3. It sounds like the two of you are very strong still thinking about the options available. One question I had (and I came in very late to your blog) is whether you had PGS testing on the embryos, as apparently abnormal chromosomes is one of the major reasons embryos fail.


    1. Nope, it wasn’t offered at the time of fresh transfer last year (this was our 3rd FET) and doc said too risky on frozen when I asked too late. However another blogger just miscarried last week and hers were both PGS tested so either way it isn’t a guarantee.

      Liked by 1 person

  4. Ps. We also miscarried a donor egg pregnancy. We rested the fetus and it was genetically perfect. So they are now treating me for repeat miscarriages using an immune protocol… You might benefit from this too as if I am right, repeated implantation failure can gave similar underlying factors.


      1. Yes… As well as clexane? Also did some genetic testing and came back positive for mthfr. But our de miscarriage was a year ago… I was so broken and really needed some time to heal. To be honest, still don’t feel ready but realise time is ticking away.

        Liked by 1 person

  5. While this must be a terrible time for you, your determination is so evident in your post. I hope whatever you decide it brings you happiness. Even though I haven’t gone through a miscarriage (yet) I know what it is to desperately want a baby. My prayers are with you! Hugs!


  6. What is there to say… I read this post with tears in my eyes and an ache in my heart… I kept thinking why? Why you? Why again? Why do such terrible things happen to good people? (I’m assuming you are a good person…you seem like one.) I could toss a million whys out into the world and there isn’t a single one that is going to come back with a good answer…and let’s be honest you don’t really want an answer…you want a baby. I know because I want a baby too…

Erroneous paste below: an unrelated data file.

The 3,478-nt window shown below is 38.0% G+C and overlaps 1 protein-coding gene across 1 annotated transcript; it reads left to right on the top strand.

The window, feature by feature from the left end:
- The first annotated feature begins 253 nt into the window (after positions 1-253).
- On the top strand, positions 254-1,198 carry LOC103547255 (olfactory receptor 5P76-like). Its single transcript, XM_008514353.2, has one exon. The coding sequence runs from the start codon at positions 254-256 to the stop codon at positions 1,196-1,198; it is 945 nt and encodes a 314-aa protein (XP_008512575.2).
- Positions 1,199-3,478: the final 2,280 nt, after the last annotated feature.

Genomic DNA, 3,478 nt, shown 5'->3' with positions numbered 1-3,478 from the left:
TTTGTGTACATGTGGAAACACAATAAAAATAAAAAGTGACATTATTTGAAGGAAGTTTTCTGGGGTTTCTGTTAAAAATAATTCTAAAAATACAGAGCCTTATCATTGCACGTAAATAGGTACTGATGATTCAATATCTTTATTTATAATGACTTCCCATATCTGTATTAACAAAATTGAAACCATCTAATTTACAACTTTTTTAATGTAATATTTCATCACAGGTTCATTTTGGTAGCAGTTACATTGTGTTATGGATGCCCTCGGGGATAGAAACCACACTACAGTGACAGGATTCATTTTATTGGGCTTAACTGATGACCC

I know this isn’t exactly new territory for you, but I imagine one never becomes accustomed to pain, disappointment, or loss. I cannot understand exactly what you’re feeling now…but I can relate. I know what a positive pregnancy test after infertility and IVF feels like…and I know what it feels like to walk into an ultrasound feeling like your life is beginning again, like your luck has changed, like a new story has started…only to be told you’re in the same story, just a different chapter…a really crappy, disappointing, heartbreaking and painful chapter.
    Somehow telling you I’m sorry seems inadequate (although I am sorry). I know there isn’t a thing in the world I can type in this message that will make you feel better. Words do not take away pain and I am certain mine will fall short. So instead I thought I would send you something that brought me some peace during my own loss. I read these words multiple times a day during the first few weeks of my own miscarriage. I still read them on almost a daily basis. I hope they bring you even a sliver of the comfort they have brought me.

    (This is an excerpt from an advice column Cheryl Strayed use to write…this is her response to a woman who wrote of the struggles she was facing six months after her miscarriage…the woman referred to herself as ‘Stuck’. I abbreviated the response, but the entire exchange can be found in the book ‘Tiny Beautiful Things: Advice on love and life from Dear Sugar’)

    “Dear Stuck,
    I’m so sorry that your baby girl died. So terribly sorry. I can feel your suffering vibrating through my computer screen. This is to be expected. It is as it should be. Though we live in a time and place and culture that tries to tell us otherwise, suffering is what happens when truly horrible things happen to us.